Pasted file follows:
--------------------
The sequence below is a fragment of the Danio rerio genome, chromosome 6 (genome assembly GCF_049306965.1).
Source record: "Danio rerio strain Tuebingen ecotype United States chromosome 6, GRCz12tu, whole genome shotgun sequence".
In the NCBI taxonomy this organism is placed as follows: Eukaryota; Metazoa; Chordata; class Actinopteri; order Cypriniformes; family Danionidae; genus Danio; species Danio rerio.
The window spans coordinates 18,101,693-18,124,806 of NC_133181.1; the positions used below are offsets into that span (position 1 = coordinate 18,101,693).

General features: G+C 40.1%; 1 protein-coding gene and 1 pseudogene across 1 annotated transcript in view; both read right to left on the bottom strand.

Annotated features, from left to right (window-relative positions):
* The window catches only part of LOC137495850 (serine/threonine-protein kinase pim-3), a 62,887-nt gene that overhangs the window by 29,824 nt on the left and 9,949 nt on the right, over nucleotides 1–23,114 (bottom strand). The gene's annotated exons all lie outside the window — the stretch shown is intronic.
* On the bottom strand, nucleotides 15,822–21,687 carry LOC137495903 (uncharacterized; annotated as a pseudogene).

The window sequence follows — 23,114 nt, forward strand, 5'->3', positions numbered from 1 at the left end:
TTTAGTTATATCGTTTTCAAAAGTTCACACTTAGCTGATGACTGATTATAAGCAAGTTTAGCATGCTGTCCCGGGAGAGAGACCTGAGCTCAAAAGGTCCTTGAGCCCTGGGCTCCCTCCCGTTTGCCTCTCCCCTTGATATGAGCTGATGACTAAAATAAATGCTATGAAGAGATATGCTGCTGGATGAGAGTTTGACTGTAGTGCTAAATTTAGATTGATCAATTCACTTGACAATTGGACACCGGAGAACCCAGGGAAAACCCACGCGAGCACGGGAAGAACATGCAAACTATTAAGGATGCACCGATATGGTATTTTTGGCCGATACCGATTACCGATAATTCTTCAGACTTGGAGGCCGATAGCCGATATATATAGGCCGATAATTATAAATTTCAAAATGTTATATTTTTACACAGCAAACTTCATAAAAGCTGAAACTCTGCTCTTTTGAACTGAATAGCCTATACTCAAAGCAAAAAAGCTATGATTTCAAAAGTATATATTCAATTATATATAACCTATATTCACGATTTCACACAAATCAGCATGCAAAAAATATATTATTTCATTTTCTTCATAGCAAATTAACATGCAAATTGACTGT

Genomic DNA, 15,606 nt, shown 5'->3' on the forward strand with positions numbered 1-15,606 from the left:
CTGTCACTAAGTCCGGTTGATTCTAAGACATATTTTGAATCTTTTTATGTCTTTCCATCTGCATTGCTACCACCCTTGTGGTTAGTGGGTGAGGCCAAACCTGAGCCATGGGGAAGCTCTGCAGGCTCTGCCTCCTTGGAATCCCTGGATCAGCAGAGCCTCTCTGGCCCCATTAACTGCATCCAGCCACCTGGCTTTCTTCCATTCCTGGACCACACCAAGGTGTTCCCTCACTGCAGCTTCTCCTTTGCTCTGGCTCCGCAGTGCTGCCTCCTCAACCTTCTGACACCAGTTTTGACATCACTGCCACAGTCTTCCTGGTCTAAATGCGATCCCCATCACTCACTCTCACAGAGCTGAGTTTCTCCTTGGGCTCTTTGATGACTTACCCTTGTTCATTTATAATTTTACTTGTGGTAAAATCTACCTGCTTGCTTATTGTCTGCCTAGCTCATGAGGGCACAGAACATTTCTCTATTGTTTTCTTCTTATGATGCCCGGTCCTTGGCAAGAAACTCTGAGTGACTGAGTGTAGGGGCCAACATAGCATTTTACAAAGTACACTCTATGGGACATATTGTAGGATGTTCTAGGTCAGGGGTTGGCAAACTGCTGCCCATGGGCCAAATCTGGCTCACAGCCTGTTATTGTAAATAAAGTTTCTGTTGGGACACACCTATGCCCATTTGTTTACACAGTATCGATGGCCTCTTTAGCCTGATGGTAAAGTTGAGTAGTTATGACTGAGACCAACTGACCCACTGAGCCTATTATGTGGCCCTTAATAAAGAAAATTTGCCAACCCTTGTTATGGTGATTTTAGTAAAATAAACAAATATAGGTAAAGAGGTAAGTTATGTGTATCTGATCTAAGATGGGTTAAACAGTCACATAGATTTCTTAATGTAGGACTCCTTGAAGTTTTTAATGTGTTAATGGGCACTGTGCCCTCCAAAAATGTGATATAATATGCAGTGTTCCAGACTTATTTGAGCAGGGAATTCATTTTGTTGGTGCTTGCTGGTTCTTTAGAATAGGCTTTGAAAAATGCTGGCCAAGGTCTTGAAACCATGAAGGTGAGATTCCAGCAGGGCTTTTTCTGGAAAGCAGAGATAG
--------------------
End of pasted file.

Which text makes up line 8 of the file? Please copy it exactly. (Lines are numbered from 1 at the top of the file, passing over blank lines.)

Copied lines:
* On the bottom strand, nucleotides 15,822–21,687 carry LOC137495903 (uncharacterized; annotated as a pseudogene).